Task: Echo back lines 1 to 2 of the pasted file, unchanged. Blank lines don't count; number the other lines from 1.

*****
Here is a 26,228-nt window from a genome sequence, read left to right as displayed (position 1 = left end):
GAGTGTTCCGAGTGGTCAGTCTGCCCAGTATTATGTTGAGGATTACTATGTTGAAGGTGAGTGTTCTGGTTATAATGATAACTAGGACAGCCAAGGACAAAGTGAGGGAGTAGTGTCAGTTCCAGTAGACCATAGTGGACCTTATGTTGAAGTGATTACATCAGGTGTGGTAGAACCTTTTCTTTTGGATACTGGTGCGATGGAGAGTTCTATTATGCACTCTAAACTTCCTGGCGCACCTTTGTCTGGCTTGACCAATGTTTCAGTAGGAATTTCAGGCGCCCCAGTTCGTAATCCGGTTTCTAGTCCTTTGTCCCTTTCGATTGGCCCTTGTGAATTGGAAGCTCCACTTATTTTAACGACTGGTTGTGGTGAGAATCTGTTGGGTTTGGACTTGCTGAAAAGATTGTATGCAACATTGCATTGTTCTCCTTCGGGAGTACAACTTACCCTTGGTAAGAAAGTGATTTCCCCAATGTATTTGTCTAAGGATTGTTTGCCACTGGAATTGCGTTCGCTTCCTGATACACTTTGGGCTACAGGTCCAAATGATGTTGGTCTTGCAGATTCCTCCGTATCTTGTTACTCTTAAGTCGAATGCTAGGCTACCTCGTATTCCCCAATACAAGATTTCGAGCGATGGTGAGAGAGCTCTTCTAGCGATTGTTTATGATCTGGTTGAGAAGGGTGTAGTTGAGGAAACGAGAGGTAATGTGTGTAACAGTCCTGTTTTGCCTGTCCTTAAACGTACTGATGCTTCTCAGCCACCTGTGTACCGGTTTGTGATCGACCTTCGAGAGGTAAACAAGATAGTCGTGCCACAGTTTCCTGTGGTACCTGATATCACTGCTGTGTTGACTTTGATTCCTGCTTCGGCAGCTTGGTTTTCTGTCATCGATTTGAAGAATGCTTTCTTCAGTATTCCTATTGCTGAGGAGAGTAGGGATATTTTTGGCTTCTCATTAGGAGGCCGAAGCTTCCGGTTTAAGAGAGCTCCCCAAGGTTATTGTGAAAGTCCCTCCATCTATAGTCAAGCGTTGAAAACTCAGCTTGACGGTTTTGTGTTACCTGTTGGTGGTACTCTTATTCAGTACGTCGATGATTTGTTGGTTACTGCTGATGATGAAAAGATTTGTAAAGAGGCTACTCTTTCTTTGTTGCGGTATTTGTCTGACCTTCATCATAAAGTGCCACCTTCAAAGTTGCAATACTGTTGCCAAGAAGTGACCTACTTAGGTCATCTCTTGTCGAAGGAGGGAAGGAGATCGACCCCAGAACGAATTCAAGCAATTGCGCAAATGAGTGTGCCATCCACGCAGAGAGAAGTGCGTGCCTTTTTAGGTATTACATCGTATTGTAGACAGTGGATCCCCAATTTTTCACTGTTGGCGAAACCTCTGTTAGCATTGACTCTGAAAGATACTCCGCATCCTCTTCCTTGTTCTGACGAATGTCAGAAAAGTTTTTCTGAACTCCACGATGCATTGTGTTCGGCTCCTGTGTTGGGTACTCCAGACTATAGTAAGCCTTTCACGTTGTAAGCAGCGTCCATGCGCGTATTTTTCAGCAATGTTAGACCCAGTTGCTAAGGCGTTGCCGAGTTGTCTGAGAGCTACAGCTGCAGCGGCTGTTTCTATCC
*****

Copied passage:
Here is a 26,228-nt window from a genome sequence, read left to right as displayed (position 1 = left end):
GAGTGTTCCGAGTGGTCAGTCTGCCCAGTATTATGTTGAGGATTACTATGTTGAAGGTGAGTGTTCTGGTTATAATGATAACTAGGACAGCCAAGGACAAAGTGAGGGAGTAGTGTCAGTTCCAGTAGACCATAGTGGACCTTATGTTGAAGTGATTACATCAGGTGTGGTAGAACCTTTTCTTTTGGATACTGGTGCGATGGAGAGTTCTATTATGCACTCTAAACTTCCTGGCGCACCTTTGTCTGGCTTGACCAATGTTTCAGTAGGAATTTCAGGCGCCCCAGTTCGTAATCCGGTTTCTAGTCCTTTGTCCCTTTCGATTGGCCCTTGTGAATTGGAAGCTCCACTTATTTTAACGACTGGTTGTGGTGAGAATCTGTTGGGTTTGGACTTGCTGAAAAGATTGTATGCAACATTGCATTGTTCTCCTTCGGGAGTACAACTTACCCTTGGTAAGAAAGTGATTTCCCCAATGTATTTGTCTAAGGATTGTTTGCCACTGGAATTGCGTTCGCTTCCTGATACACTTTGGGCTACAGGTCCAAATGATGTTGGTCTTGCAGATTCCTCCGTATCTTGTTACTCTTAAGTCGAATGCTAGGCTACCTCGTATTCCCCAATACAAGATTTCGAGCGATGGTGAGAGAGCTCTTCTAGCGATTGTTTATGATCTGGTTGAGAAGGGTGTAGTTGAGGAAACGAGAGGTAATGTGTGTAACAGTCCTGTTTTGCCTGTCCTTAAACGTACTGATGCTTCTCAGCCACCTGTGTACCGGTTTGTGATCGACCTTCGAGAGGTAAACAAGATAGTCGTGCCACAGTTTCCTGTGGTACCTGATATCACTGCTGTGTTGACTTTGATTCCTGCTTCGGCAGCTTGGTTTTCTGTCATCGATTTGAAGAATGCTTTCTTCAGTATTCCTATTGCTGAGGAGAGTAGGGATATTTTTGGCTTCTCATTAGGAGGCCGAAGCTTCCGGTTTAAGAGAGCTCCCCAAGGTTATTGTGAAAGTCCCTCCATCTATAGTCAAGCGTTGAAAACTCAGCTTGACGGTTTTGTGTTACCTGTTGGTGGTACTCTTATTCAGTACGTCGATGATTTGTTGGTTACTGCTGATGATGAAAAGATTTGTAAAGAGGCTACTCTTTCTTTGTTGCGGTATTTGTCTGACCTTCATCATAAAGTGCCACCTTCAAAGTTGCAATACTGTTGCCAAGAAGTGACCTACTTAGGTCATCTCTTGTCGAAGGAGGGAAGGAGATCGACCCCAGAACGAATTCAAGCAATTGCGCAAATGAGTGTGCCATCCACGCAGAGAGAAGTGCGTGCCTTTTTAGGTATTACATCGTATTGTAGACAGTGGATCCCCAATTTTTCACTGTTGGCGAAACCTCTGTTAGCATTGACTCTGAAAGATACTCCGCATCCTCTTCCTTGTTCTGACGAATGTCAGAAAAGTTTTTCTGAACTCCACGATGCATTGTGTTCGGCTCCTGTGTTGGGTACTCCAGACTATAGTAAGCCTTTCACGTTGTAAGCAGCGTCCATGCGCGTATTTTTCAGCAATGTTAGACCCAGTTGCTAAGGCGTTGCCGAGTTGTCTGAGAGCTACAGCTGCAGCGGCTGTTTCTATCC